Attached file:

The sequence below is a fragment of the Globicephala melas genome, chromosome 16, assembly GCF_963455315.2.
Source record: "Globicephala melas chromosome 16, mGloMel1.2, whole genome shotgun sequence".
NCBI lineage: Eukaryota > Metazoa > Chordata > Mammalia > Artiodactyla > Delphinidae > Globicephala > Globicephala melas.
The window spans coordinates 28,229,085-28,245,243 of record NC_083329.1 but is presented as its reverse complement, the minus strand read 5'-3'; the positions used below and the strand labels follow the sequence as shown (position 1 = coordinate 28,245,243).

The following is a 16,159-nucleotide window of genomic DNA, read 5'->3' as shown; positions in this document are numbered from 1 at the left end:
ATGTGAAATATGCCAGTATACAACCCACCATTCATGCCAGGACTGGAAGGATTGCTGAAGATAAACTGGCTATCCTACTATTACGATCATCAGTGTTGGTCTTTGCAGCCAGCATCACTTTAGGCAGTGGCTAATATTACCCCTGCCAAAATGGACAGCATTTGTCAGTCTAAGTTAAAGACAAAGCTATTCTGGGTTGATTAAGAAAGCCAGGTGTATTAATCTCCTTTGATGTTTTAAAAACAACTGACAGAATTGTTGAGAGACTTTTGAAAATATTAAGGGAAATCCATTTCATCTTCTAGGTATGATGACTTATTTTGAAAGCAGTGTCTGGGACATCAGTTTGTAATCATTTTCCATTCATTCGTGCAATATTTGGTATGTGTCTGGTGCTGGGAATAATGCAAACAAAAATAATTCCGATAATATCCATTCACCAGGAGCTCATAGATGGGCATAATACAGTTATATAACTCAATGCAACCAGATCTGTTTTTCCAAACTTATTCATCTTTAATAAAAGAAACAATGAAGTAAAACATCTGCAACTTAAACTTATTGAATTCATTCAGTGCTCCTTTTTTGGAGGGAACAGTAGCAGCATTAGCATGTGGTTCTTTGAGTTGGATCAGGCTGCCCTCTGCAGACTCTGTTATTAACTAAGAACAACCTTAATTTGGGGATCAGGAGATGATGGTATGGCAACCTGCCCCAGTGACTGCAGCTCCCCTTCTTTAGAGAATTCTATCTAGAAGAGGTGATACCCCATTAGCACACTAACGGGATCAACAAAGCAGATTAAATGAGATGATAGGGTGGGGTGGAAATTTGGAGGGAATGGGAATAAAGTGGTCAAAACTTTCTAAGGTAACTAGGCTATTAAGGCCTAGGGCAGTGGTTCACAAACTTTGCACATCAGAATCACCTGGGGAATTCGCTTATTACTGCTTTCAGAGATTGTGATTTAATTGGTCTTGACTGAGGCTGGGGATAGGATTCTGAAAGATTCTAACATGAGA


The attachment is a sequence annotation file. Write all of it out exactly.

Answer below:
The sequence below is a fragment of the Globicephala melas genome, chromosome 16, assembly GCF_963455315.2.
Source record: "Globicephala melas chromosome 16, mGloMel1.2, whole genome shotgun sequence".
NCBI lineage: Eukaryota > Metazoa > Chordata > Mammalia > Artiodactyla > Delphinidae > Globicephala > Globicephala melas.
The window spans coordinates 28,229,085-28,245,243 of record NC_083329.1 but is presented as its reverse complement, the minus strand read 5'-3'; the positions used below and the strand labels follow the sequence as shown (position 1 = coordinate 28,245,243).

The following is a 16,159-nucleotide window of genomic DNA, read 5'->3' as shown; positions in this document are numbered from 1 at the left end:
ATGTGAAATATGCCAGTATACAACCCACCATTCATGCCAGGACTGGAAGGATTGCTGAAGATAAACTGGCTATCCTACTATTACGATCATCAGTGTTGGTCTTTGCAGCCAGCATCACTTTAGGCAGTGGCTAATATTACCCCTGCCAAAATGGACAGCATTTGTCAGTCTAAGTTAAAGACAAAGCTATTCTGGGTTGATTAAGAAAGCCAGGTGTATTAATCTCCTTTGATGTTTTAAAAACAACTGACAGAATTGTTGAGAGACTTTTGAAAATATTAAGGGAAATCCATTTCATCTTCTAGGTATGATGACTTATTTTGAAAGCAGTGTCTGGGACATCAGTTTGTAATCATTTTCCATTCATTCGTGCAATATTTGGTATGTGTCTGGTGCTGGGAATAATGCAAACAAAAATAATTCCGATAATATCCATTCACCAGGAGCTCATAGATGGGCATAATACAGTTATATAACTCAATGCAACCAGATCTGTTTTTCCAAACTTATTCATCTTTAATAAAAGAAACAATGAAGTAAAACATCTGCAACTTAAACTTATTGAATTCATTCAGTGCTCCTTTTTTGGAGGGAACAGTAGCAGCATTAGCATGTGGTTCTTTGAGTTGGATCAGGCTGCCCTCTGCAGACTCTGTTATTAACTAAGAACAACCTTAATTTGGGGATCAGGAGATGATGGTATGGCAACCTGCCCCAGTGACTGCAGCTCCCCTTCTTTAGAGAATTCTATCTAGAAGAGGTGATACCCCATTAGCACACTAACGGGATCAACAAAGCAGATTAAATGAGATGATAGGGTGGGGTGGAAATTTGGAGGGAATGGGAATAAAGTGGTCAAAACTTTCTAAGGTAACTAGGCTATTAAGGCCTAGGGCAGTGGTTCACAAACTTTGCACATCAGAATCACCTGGGGAATTCGCTTATTACTGCTTTCAGAGATTGTGATTTAATTGGTCTTGACTGAGGCTGGGGATAGGATTCTGAAAGATTCTAACATGAGA